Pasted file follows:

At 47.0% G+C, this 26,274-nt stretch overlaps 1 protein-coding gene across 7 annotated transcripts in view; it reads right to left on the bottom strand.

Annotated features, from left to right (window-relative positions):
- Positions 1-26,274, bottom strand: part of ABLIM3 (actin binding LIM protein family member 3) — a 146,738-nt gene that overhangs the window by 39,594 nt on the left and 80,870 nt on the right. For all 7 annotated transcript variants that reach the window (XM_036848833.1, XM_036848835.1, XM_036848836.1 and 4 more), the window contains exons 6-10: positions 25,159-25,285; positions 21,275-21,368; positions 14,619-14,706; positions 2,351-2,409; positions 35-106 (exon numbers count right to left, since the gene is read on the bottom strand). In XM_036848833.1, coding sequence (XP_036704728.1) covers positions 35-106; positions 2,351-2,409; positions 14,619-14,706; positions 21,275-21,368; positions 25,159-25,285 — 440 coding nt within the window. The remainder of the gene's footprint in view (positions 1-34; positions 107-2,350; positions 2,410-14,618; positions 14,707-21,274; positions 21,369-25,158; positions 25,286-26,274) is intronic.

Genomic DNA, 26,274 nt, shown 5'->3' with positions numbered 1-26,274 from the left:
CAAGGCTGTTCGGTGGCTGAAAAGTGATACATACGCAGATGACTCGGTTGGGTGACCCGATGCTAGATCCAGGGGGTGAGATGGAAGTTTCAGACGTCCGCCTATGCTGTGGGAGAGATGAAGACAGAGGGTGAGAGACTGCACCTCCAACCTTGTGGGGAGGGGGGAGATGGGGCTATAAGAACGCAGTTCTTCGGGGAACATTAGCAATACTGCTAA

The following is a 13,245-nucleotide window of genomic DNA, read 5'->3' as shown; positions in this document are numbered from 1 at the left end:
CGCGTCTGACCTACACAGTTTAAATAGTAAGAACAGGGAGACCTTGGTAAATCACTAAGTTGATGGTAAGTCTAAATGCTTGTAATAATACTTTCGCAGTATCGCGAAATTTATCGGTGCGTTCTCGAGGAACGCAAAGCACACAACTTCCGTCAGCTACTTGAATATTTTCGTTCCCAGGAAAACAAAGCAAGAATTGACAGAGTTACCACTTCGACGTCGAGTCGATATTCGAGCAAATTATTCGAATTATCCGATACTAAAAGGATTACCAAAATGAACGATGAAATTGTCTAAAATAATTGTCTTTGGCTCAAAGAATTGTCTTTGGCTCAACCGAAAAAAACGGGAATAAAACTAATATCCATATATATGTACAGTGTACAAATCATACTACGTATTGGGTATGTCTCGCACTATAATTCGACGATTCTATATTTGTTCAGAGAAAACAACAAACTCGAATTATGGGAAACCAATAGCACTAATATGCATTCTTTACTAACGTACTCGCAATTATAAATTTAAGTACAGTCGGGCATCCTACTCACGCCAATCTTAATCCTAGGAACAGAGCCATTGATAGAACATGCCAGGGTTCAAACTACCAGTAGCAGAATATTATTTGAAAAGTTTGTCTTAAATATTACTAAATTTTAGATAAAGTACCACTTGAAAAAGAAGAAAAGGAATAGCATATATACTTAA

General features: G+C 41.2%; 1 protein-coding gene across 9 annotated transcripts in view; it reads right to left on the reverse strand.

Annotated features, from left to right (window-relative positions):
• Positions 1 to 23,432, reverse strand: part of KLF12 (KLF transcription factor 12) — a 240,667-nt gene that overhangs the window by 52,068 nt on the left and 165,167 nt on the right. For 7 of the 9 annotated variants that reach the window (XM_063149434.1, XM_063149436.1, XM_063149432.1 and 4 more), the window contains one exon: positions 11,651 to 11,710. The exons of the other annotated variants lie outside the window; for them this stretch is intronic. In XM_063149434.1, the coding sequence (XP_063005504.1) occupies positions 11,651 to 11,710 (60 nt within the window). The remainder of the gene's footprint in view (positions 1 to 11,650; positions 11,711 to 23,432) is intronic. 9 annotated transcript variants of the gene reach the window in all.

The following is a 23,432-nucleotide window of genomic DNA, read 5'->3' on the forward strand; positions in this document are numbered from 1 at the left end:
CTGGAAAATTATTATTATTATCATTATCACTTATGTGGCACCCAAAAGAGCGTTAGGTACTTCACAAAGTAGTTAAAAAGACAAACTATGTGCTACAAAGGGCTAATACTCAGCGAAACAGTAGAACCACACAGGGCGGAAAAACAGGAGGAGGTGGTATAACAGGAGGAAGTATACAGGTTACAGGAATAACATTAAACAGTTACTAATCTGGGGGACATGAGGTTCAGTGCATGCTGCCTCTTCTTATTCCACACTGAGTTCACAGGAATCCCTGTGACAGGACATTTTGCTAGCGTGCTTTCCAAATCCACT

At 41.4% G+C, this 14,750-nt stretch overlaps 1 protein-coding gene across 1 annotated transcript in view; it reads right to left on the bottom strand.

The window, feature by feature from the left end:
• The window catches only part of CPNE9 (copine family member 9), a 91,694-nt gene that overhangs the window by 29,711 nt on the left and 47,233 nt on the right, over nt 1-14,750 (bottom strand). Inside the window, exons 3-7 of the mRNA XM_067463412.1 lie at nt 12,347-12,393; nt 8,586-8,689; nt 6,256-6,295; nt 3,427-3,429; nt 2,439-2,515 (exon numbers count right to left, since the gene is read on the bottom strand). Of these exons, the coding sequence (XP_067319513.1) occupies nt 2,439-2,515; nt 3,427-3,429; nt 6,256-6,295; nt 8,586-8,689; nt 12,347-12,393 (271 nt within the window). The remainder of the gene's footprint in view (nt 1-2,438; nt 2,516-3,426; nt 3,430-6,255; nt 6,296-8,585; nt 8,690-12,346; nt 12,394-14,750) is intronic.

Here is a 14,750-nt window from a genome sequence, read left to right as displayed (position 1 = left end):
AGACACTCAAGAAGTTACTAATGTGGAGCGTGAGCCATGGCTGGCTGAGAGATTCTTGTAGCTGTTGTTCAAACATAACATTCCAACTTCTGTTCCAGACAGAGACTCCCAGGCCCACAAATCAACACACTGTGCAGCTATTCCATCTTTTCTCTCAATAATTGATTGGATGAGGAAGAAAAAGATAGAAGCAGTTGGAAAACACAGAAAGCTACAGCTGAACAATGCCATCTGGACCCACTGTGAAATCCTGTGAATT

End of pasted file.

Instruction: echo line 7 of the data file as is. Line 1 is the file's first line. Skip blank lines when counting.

CGCGTCTGACCTACACAGTTTAAATAGTAAGAACAGGGAGACCTTGGTAAATCACTAAGTTGATGGTAAGTCTAAATGCTTGTAATAATACTTTCGCAGTATCGCGAAATTTATCGGTGCGTTCTCGAGGAACGCAAAGCACACAACTTCCGTCAGCTACTTGAATATTTTCGTTCCCAGGAAAACAAAGCAAGAATTGACAGAGTTACCACTTCGACGTCGAGTCGATATTCGAGCAAATTATTCGAATTATCCGATACTAAAAGGATTACCAAAATGAACGATGAAATTGTCTAAAATAATTGTCTTTGGCTCAAAGAATTGTCTTTGGCTCAACCGAAAAAAACGGGAATAAAACTAATATCCATATATATGTACAGTGTACAAATCATACTACGTATTGGGTATGTCTCGCACTATAATTCGACGATTCTATATTTGTTCAGAGAAAACAACAAACTCGAATTATGGGAAACCAATAGCACTAATATGCATTCTTTACTAACGTACTCGCAATTATAAATTTAAGTACAGTCGGGCATCCTACTCACGCCAATCTTAATCCTAGGAACAGAGCCATTGATAGAACATGCCAGGGTTCAAACTACCAGTAGCAGAATATTATTTGAAAAGTTTGTCTTAAATATTACTAAATTTTAGATAAAGTACCACTTGAAAAAGAAGAAAAGGAATAGCATATATACTTAA